Los Angeles DA revamps evidence policy
The revised policies, issued in response to a civil rights lawsuit by the ACLU, are intended to ensure fair trials
By Dana Bartholomew
Daily News, Los Angeles
LOS ANGELES — Los Angeles District Attorney Jackie Lacey announced new policies Tuesday on how prosecutors must disclose evidence favorable to defendants facing criminal charges.
The policies, issued in response to a civil rights lawsuit by the ACLU, clarify how prosecutors must abide by a half-century-old U.S. Supreme Court decision regarding exculpatory evidence. Lacey said it was vital her prosecutors comply with the rule of law.
"The integrity of the criminal justice system requires that prosecutors play fair in seeking justice," Lacey, who took office in December, said in a statement. "When in doubt, we want our prosecutors to disclose the evidence and litigate its admissibility in a court of law."
The ACLU lawsuit, filed in July on behalf of criminal defense attorney Jeffrey Douglas, accused Los Angeles Sheriff Lee Baca and his department of concealing evidence of deputy assaults on Men's Central Jail detainees from criminal defense attorneys.
The suit also challenged a policy adopted by former District Attorney Steve Cooley that allegedly prevented — and in some cases explicitly prohibited -- prosecutors from disclosing evidence of police officer misconduct. In many cases, it claimed, abused inmates were regularly charged for the alleged assault of any deputy involved.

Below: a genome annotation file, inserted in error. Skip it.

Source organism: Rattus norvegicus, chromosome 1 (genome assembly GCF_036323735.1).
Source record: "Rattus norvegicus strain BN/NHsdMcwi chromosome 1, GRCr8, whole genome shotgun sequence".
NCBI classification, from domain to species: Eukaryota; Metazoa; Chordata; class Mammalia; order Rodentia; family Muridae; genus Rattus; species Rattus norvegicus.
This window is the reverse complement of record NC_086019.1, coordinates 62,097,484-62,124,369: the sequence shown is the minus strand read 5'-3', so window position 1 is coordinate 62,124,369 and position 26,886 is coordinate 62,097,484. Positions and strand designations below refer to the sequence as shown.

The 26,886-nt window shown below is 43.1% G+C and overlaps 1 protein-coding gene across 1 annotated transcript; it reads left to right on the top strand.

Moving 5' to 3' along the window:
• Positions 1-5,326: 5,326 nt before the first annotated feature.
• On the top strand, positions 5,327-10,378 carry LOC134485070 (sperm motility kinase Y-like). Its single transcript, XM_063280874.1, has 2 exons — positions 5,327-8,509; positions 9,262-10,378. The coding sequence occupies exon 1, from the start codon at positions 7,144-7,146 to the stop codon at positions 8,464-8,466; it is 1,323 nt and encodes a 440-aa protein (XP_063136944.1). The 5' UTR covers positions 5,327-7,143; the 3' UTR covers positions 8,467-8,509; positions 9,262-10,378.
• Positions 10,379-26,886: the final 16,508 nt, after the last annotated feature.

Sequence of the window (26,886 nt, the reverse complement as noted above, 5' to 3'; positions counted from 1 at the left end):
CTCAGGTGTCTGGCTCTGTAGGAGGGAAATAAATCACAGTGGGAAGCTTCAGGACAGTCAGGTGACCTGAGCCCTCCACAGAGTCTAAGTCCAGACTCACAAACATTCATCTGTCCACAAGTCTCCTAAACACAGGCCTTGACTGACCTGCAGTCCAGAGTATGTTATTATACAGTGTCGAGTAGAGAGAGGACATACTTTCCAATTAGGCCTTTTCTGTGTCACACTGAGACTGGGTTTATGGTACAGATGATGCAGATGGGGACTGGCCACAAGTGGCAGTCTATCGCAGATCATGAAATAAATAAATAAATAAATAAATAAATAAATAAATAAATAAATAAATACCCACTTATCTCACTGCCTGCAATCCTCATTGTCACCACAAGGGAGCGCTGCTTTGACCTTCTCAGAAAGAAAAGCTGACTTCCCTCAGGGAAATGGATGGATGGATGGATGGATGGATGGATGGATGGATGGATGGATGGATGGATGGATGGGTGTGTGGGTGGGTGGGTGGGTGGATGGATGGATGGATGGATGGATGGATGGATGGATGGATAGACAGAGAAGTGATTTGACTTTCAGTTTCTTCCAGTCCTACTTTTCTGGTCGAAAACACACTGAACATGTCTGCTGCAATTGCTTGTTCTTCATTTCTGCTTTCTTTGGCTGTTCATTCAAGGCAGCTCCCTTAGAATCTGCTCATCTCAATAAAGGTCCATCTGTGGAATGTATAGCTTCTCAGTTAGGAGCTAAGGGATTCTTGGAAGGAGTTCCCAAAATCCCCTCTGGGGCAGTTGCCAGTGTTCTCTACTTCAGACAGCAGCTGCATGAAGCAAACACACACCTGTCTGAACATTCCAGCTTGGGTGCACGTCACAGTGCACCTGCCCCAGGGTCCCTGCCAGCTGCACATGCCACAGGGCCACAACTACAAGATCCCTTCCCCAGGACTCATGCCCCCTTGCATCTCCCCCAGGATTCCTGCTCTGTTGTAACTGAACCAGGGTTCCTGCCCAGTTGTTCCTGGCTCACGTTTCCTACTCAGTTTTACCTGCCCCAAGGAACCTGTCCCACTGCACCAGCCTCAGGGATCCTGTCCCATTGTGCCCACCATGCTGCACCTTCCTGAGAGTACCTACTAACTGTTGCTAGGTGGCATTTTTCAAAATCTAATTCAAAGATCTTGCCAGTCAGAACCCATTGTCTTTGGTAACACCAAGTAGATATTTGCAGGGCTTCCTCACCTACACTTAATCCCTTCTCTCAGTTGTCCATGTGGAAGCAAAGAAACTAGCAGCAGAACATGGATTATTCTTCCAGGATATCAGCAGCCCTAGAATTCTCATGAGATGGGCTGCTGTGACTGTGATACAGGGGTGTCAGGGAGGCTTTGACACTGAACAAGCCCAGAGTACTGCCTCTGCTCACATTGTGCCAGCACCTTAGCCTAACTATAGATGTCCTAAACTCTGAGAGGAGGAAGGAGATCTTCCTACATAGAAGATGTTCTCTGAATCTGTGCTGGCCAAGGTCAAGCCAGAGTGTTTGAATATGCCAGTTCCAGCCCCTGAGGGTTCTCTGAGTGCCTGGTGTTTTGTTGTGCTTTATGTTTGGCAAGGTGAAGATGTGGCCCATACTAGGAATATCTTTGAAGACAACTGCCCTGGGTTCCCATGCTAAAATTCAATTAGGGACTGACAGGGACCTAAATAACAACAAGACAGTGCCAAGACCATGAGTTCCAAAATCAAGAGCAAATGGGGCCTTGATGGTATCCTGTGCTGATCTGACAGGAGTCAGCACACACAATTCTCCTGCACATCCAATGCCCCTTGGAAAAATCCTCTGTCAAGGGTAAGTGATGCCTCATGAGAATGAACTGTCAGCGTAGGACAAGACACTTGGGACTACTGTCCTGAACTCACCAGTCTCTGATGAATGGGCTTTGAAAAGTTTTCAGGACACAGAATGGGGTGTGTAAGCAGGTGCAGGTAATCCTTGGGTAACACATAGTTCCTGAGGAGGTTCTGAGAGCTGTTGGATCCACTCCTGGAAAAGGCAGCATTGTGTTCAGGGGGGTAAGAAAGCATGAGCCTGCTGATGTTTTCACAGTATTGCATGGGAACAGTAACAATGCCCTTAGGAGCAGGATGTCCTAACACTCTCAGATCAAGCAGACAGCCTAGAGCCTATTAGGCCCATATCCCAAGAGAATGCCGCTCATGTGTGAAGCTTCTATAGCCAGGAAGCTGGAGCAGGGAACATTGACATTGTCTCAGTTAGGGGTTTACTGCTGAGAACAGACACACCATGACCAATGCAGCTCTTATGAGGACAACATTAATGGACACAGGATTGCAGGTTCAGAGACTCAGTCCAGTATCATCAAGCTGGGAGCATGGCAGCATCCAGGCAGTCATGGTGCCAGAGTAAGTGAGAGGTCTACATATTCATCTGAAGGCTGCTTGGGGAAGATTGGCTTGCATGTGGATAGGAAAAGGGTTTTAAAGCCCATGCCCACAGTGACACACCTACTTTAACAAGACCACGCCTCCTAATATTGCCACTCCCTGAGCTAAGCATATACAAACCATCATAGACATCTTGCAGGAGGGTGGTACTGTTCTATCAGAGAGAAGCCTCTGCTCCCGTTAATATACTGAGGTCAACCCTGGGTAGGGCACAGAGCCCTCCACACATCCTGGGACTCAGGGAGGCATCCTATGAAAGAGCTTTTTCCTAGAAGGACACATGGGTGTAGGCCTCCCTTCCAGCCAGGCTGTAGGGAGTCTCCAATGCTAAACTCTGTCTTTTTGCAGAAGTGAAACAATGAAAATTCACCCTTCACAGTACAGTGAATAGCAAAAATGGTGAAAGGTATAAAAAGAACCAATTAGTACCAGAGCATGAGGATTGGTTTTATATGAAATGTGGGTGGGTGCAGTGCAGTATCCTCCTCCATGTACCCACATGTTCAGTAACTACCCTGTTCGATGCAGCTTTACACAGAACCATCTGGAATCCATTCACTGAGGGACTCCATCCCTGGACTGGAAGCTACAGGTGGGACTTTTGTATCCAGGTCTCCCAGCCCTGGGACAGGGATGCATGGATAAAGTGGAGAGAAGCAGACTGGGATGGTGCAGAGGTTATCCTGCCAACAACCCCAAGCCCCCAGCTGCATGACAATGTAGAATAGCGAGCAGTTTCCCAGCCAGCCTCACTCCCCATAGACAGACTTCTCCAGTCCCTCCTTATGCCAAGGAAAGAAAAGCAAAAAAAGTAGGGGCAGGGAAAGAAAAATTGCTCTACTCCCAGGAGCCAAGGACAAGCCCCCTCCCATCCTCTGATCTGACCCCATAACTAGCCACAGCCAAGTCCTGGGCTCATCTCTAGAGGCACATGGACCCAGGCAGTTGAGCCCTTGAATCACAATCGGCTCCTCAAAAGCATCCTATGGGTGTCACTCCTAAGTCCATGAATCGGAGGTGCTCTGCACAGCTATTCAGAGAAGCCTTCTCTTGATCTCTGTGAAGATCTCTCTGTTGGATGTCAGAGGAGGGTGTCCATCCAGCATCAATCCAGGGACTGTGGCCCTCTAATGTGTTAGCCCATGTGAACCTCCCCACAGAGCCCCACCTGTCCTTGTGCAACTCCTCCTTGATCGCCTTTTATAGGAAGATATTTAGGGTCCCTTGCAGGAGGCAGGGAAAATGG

It said the system of Brady violations, named for the Supreme Court case, may have barred numerous defendants from receiving a fair trial.
The ACLU dropped its lawsuit early this year after Lacey agreed to address how her office disclosed evidence of misconduct by police officers and other government workers. The advocacy group praised the DA for directing such evidence be disclosed to criminal defendants as required by state and federal law.
"We commend her for demonstrating such strong leadership and taking seriously the district attorney's constitutional obligations to ensure fair trials," said Hector O. Villagra, executive director of the American Civil Liberties Union of Southern California, in a statement.
Lacey's office claimed her two policies only summarized the existing legal obligations of local prosecutors. The ACLU maintains it represents a change in how evidence must be disclosed.
For example, evidence of officer misconduct not included in a so-called Brady Alert System, or database for offending officers, must now be presented to defense attorneys. The policies also require prosecutors fully disclose all evidence favorable to defendants, per state law, and not withhold potential evidence just because they think it's false.
Two weeks after the ACLU lawsuit, Baca quietly revamped his policy on how complaints of use of force were filed against jail deputies. Rather than be placed in inmate files, where they were likely not to be discovered by defense attorneys, complaints are now lodged in officer files. The ACLU later dropped its claims against the Sheriff's Department.
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